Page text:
Thomas Rid’s, Cyber War Will Not Take Place, and Its References to Neuromancer and Cyberpunk 2077

In the beginning of chapter eight in Thomas Rid’s Cyber War Will Not Take Place, I enjoyed the author’s reference to William Gibson’s novel, Neuromancer. The term cyberspace was effectively coined in Gibson’s novel, as well as creating the building blocks for the recent release of the video game Cyberpunk 2077; in this, the player adventures in the future city of Night City (the same fictional city mentioned in Neuromancer), and frequently ‘jacks-in’ to cyberspace to interact and hack Internet-connected devices. The image I provided is a screenshot of Cyberpunk 2077, showing the moment right before the player physically attaches an internet cable into his arm. I find it interesting how terms thought to be primarily science-fiction have evolved to everyday use among leading organizations. In Cyberpunk 2077, the use of robotics, synthetic upgrades, cyberlimbs, hacking, and VR/AR all pose significant questions regarding the future of cyber warfare, whether fictional at the time or not (Fandom. n.d.).

As discussed in the reading, the term cyberspace certainly has a definition that changes depending on who is using it. Having served in the United States Air Force, I can attest to Rid’s viewpoint on the rather ridiculous meaning behind the Air Force’s mission to “fly, fight and win…in air, space and cyberspace (Rid, 2013). While the word cyberspace merely addresses the entire Internet and interconnected devices and networks, I find that accurately defining something that is evolving at such a fast rate is rather tricky. Today, cyberspace’s definition has changed just in recent years, in that now, cyberspace can literally mean the connection between your often-absurd internet-connected devices at home, for example, a Wi-Fi-enabled coffee maker or refrigerator.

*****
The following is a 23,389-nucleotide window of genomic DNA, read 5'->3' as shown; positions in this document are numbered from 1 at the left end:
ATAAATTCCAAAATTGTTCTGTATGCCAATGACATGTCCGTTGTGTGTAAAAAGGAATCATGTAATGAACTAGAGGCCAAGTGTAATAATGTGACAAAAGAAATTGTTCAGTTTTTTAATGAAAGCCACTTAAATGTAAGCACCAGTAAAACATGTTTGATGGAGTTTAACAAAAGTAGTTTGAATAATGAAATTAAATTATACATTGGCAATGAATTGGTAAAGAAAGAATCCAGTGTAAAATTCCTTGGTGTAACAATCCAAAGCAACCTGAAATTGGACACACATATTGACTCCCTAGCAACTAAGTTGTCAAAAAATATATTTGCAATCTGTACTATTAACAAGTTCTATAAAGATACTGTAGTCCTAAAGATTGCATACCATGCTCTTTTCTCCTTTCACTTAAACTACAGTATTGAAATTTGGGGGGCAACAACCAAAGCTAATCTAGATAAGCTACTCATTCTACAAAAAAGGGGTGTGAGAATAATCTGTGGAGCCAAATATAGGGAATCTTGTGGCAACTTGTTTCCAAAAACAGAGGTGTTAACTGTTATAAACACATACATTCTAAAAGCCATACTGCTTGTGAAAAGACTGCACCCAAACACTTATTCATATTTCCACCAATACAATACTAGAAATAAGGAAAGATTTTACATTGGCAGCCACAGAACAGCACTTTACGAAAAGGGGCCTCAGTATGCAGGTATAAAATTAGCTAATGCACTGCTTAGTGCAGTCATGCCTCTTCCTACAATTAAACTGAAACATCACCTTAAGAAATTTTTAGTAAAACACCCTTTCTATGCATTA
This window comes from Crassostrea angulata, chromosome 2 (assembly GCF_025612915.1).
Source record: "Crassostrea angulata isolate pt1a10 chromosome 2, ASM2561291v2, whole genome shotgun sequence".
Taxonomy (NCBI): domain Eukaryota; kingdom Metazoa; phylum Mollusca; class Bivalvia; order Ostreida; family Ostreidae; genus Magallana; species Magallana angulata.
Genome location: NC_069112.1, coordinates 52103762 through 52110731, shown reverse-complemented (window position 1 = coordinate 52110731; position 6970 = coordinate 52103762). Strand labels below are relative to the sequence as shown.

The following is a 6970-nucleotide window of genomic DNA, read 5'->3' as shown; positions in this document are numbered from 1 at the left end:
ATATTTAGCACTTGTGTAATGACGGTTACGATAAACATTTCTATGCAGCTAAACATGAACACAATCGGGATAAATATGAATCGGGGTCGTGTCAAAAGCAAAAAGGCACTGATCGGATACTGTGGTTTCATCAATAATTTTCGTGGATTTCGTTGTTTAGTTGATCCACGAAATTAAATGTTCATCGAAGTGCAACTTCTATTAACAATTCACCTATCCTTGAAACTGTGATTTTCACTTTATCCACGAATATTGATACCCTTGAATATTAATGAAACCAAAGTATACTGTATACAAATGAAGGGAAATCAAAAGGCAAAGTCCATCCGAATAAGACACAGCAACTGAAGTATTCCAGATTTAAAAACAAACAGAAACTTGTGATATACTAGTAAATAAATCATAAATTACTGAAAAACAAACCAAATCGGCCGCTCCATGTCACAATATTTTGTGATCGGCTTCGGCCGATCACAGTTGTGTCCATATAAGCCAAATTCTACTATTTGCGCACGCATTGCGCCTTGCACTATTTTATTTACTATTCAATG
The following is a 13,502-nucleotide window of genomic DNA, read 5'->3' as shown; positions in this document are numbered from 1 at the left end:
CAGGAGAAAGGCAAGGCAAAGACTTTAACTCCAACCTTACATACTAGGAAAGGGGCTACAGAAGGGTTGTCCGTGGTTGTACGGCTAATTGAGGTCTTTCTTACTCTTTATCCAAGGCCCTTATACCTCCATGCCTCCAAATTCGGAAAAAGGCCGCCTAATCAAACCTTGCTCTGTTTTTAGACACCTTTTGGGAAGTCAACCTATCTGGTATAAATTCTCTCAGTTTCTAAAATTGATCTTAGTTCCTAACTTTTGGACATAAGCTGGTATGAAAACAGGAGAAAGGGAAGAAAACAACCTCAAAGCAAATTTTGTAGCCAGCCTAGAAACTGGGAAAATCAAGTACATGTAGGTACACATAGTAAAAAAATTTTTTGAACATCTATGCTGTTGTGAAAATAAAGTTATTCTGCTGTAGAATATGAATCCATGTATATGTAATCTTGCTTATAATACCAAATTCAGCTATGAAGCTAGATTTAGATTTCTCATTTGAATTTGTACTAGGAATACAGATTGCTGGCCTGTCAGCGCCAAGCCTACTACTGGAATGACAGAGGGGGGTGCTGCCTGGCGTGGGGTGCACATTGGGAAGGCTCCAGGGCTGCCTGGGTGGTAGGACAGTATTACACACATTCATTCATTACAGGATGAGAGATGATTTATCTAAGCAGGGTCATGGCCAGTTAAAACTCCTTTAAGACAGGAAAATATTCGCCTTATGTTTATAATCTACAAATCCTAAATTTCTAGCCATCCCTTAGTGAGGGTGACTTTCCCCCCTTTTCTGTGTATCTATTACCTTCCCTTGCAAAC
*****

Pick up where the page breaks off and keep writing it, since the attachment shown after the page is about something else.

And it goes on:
IT’s use of analogies, as Thomas Rid discusses, has always been complicated and extensive; the number of terms, abbreviations, and ‘buzz words’ we have to remember is shocking, as well as their often poorly-designed structures and meanings. For example, even the proper term for security relating to I.T. is something that does not necessarily have a single choice; depending on the age or career of the individual in question, they may define I.T.’s security as infosec or cybersecurity, among many others. Going back to my original point, while discussing a video game surely does not belong in an academic forum, I find several of the game’s references to be eye-opening regarding this week’s reading and the future of cyberwar and cyberspace. While some of the game’s hacks, abilities, story, and general technology-level may be indeed science fiction, as Rid points out, these rather-illustrious claims about our civilization in the next fifty-six years may indeed prove true; this goes to show how even with our society’s perceived high level of technical-superiority, we are merely grasping at straws trying to effectively identify the very same advances we produce.


Rid, Thomas. 2013. Cyber War Will Not Take Place. (pp. 139-218). Oxford University Press, Inc., USA.

Fandom. (n.d.). Cyberpunk 2077. Retrieved January 13, 2021, from

Categories: Security

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